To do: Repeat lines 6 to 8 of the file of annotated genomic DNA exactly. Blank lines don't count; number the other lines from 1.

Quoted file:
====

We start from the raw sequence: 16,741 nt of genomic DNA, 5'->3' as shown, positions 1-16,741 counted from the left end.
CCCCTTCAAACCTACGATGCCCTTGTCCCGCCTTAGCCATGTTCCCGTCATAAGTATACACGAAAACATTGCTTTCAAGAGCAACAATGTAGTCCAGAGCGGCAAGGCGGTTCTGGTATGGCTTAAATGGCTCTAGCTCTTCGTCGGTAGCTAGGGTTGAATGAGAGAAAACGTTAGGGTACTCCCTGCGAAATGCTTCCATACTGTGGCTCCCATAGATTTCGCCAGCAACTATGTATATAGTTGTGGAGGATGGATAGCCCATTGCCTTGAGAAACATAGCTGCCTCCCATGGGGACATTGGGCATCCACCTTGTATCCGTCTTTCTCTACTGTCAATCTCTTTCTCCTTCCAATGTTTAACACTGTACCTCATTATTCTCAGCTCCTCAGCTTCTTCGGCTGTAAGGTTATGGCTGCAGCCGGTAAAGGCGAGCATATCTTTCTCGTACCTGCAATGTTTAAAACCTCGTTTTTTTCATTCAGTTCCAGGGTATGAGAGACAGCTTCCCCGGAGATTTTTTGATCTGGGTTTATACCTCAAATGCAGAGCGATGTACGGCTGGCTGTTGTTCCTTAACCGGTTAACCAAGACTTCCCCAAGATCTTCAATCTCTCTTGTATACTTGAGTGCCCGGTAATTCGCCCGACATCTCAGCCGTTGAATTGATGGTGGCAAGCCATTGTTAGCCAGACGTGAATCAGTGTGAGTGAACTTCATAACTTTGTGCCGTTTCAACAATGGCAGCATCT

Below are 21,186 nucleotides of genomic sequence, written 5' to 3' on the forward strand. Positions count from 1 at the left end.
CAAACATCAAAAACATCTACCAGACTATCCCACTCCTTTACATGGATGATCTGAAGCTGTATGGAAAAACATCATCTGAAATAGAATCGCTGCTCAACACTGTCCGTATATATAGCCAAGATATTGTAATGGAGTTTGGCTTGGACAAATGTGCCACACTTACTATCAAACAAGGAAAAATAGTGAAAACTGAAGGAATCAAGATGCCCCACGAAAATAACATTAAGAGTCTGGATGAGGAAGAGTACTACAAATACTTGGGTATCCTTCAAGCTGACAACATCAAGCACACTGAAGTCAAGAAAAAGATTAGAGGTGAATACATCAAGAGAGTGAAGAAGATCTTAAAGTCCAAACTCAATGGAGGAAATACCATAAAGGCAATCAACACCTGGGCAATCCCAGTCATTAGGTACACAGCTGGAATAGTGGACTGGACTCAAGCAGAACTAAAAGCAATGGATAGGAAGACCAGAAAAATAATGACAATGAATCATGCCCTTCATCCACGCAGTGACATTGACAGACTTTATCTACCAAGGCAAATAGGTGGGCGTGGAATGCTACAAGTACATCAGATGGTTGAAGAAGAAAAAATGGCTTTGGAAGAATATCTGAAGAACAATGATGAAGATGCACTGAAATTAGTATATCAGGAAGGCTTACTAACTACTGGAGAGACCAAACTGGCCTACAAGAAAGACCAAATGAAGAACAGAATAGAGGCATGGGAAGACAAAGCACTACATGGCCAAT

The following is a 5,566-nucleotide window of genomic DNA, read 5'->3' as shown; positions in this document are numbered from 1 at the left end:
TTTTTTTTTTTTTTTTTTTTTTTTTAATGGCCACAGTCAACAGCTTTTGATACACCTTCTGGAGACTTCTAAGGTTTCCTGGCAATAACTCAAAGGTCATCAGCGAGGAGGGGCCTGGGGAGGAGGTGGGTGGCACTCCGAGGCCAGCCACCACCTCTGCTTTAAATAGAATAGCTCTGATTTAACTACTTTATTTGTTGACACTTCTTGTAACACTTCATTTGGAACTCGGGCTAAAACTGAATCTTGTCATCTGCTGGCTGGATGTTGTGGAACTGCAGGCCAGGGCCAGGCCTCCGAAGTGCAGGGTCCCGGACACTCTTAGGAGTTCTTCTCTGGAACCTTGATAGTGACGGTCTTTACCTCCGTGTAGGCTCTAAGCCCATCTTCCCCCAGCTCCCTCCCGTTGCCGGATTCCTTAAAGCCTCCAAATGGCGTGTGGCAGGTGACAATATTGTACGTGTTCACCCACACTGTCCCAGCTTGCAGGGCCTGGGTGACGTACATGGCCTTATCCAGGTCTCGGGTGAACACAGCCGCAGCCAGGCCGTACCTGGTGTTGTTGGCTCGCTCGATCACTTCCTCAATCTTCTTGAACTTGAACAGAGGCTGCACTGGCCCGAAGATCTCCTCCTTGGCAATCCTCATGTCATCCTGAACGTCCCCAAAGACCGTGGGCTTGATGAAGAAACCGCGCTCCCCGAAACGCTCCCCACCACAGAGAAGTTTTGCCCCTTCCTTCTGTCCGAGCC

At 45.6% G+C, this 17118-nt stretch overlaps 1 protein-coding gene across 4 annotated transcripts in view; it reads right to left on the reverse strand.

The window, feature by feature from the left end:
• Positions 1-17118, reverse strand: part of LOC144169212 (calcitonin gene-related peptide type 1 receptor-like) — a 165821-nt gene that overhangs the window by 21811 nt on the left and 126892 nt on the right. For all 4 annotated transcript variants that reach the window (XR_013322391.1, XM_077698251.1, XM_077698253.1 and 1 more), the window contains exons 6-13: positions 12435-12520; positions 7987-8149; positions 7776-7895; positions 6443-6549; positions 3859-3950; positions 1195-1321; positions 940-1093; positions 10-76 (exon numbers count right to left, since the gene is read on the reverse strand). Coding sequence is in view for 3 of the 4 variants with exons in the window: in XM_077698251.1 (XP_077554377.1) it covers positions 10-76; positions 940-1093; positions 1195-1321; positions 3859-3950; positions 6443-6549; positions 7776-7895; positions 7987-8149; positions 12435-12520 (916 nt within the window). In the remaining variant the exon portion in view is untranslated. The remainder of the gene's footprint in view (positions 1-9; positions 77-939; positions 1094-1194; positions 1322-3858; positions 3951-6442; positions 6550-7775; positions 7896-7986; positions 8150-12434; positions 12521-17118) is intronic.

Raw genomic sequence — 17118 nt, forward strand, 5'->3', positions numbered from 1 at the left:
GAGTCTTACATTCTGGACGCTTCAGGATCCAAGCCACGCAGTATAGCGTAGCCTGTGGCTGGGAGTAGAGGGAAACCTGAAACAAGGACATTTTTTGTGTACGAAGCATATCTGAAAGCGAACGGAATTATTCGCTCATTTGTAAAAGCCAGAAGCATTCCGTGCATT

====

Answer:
TTTTTTTTTTTTTTTTTTTTTTTTTAATGGCCACAGTCAACAGCTTTTGATACACCTTCTGGAGACTTCTAAGGTTTCCTGGCAATAACTCAAAGGTCATCAGCGAGGAGGGGCCTGGGGAGGAGGTGGGTGGCACTCCGAGGCCAGCCACCACCTCTGCTTTAAATAGAATAGCTCTGATTTAACTACTTTATTTGTTGACACTTCTTGTAACACTTCATTTGGAACTCGGGCTAAAACTGAATCTTGTCATCTGCTGGCTGGATGTTGTGGAACTGCAGGCCAGGGCCAGGCCTCCGAAGTGCAGGGTCCCGGACACTCTTAGGAGTTCTTCTCTGGAACCTTGATAGTGACGGTCTTTACCTCCGTGTAGGCTCTAAGCCCATCTTCCCCCAGCTCCCTCCCGTTGCCGGATTCCTTAAAGCCTCCAAATGGCGTGTGGCAGGTGACAATATTGTACGTGTTCACCCACACTGTCCCAGCTTGCAGGGCCTGGGTGACGTACATGGCCTTATCCAGGTCTCGGGTGAACACAGCCGCAGCCAGGCCGTACCTGGTGTTGTTGGCTCGCTCGATCACTTCCTCAATCTTCTTGAACTTGAACAGAGGCTGCACTGGCCCGAAGATCTCCTCCTTGGCAATCCTCATGTCATCCTGAACGTCCCCAAAGACCGTGGGCTTGATGAAGAAACCGCGCTCCCCGAAACGCTCCCCACCACAGAGAAGTTTTGCCCCTTCCTTCTGTCCGAGCC

At 45.6% G+C, this 17118-nt stretch overlaps 1 protein-coding gene across 4 annotated transcripts in view; it reads right to left on the reverse strand.

The window, feature by feature from the left end: